31. Make the obvious choice sometimes
When the most NBA-ready draft prospect, who happens to be an All-American point guard, has a great workout for you and says he wants to be an Atlanta Hawk, don't get cute and go for another swingman. Take Chris Paul. -- M.S.

32. Eternal Uncle Cliffy
When Nets reserve Cliff Robinson first suited up for Portland in 1989, the Berlin Wall still stood. While the German barrier is now just souvenirs and dust, Cliff remains a solid wall down low and brings it nightly at age 39 as a key reserve for Jersey. -- ESPN.com

33. Superstars can't do it by themselves
Despite the usual banner years from Kevin Garnett and Paul Pierce, neither Minnesota nor Boston came close to earning a playoff spot. They even tried exchanging supporting casts halfway during the season, but shockingly, Michael Olowokandi and Mark Blount couldn't raise the fortunes of either team. Despite insisting they want to stay put, both now can prepare for a summer of trade rumors. -- J.H.

34. Reef at last, Reef at last!
Finally, in his 10th NBA season, Shareef Abdur-Rahim, broken jaw and all, is headed to the playoffs in Sacto. He's not the reason, you say? Well, if he's not going to be credited for his solid efforts with lousy teammates in the past, he can't be discredited because he has better teammates this season. Fair is fair. -- ESPN.com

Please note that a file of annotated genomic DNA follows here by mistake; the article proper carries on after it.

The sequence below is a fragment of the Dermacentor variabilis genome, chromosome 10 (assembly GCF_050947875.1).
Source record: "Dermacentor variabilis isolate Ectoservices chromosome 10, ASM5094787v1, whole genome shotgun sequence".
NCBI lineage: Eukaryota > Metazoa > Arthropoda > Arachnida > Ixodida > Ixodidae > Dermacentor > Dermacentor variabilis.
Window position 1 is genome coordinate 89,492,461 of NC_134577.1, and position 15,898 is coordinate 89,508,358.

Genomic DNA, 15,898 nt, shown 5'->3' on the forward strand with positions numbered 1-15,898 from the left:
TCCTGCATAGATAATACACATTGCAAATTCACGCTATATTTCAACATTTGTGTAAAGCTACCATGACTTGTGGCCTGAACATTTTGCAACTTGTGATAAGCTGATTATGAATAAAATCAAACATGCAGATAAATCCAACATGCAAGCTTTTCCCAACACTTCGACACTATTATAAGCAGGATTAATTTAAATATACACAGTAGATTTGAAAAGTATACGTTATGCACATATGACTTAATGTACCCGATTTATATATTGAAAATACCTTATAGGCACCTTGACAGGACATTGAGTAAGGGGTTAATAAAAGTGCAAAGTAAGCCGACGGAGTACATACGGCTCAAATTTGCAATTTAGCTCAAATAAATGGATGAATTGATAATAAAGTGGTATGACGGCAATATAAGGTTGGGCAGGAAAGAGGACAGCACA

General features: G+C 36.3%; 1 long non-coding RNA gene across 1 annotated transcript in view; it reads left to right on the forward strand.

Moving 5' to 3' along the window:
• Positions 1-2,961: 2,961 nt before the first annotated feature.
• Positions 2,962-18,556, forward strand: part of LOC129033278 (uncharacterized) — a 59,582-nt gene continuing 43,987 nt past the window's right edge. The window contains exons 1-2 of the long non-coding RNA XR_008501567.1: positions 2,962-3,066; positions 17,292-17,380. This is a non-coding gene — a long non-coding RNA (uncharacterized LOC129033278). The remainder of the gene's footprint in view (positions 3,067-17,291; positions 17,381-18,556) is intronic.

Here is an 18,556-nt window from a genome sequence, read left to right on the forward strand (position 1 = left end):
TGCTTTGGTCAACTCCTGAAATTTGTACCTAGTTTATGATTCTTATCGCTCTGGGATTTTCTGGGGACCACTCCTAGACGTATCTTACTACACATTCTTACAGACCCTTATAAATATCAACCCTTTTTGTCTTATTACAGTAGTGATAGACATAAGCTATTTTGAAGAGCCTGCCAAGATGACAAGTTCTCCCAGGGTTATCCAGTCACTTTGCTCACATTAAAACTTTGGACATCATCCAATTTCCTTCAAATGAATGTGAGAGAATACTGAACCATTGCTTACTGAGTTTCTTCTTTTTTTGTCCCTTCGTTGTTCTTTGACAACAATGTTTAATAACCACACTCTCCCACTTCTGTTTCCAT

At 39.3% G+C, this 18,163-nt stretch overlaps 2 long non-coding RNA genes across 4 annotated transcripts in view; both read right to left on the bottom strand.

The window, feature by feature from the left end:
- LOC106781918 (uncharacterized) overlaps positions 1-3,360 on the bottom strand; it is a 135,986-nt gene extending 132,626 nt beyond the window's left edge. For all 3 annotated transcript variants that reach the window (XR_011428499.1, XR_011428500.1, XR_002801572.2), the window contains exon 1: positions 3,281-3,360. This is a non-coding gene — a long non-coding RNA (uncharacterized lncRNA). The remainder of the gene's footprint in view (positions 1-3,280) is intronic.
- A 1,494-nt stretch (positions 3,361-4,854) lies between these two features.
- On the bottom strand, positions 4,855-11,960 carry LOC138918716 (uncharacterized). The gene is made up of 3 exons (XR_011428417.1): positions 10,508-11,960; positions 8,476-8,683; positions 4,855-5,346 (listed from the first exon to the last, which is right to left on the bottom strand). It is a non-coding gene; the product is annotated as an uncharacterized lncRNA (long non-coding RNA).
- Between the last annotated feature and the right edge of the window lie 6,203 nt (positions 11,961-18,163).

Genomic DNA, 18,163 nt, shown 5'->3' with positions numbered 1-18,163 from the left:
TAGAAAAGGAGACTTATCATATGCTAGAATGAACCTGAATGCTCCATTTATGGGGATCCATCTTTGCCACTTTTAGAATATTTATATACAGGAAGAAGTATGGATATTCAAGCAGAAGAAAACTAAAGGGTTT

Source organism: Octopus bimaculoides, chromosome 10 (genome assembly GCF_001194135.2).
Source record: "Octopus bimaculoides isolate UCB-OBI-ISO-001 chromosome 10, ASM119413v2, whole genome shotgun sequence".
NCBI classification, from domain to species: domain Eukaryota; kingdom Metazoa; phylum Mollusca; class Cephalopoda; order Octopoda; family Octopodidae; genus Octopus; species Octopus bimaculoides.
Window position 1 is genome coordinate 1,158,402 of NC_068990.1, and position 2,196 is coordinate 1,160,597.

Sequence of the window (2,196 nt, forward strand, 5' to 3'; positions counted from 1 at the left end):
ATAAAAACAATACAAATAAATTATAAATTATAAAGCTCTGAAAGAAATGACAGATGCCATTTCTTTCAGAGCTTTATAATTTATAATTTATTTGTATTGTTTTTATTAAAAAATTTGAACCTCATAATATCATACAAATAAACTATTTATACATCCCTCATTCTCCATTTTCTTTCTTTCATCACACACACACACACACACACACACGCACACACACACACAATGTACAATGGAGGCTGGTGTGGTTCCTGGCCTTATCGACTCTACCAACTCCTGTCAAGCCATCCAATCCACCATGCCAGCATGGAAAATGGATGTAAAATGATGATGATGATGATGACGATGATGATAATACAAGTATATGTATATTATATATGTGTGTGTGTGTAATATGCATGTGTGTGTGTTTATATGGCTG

Ron Artest
Rocky Widner/Getty Images
Ron Artest and the Kings have been squashing other teams.

35. What I meant to say was …
Take Ron Artest at his word at your own risk. First he wanted out of Indiana. Then he didn't. Then he didn't want to go to Sacramento. Then he did. Now that he's there, he can see the Kings winning a championship. Until, of course, he can't. -- R.B.

36. What I meant to do was …
The best move GM Billy King made this season was the one he couldn't. The Sixers announced in early February that they had dealt Steven Hunter to the NO/OK City Hornets for two future second-round picks, but the Hornets reneged after examining Hunter's knees. Hunter returned to Philadelphia, promptly took C Sam Dalembert's starting job and doubled his career averages in March and April. -- R.B.

37. Blowout!
Small-market Portland thinks mighty big when it comes to losing. This season, the Blazers have lost games by 24, 24, 29, 29, 31, 32, 32, 33, 39, 39 and 45 points. And they've lost 48 other games, too. -- ESPN.com

38. The Suns never set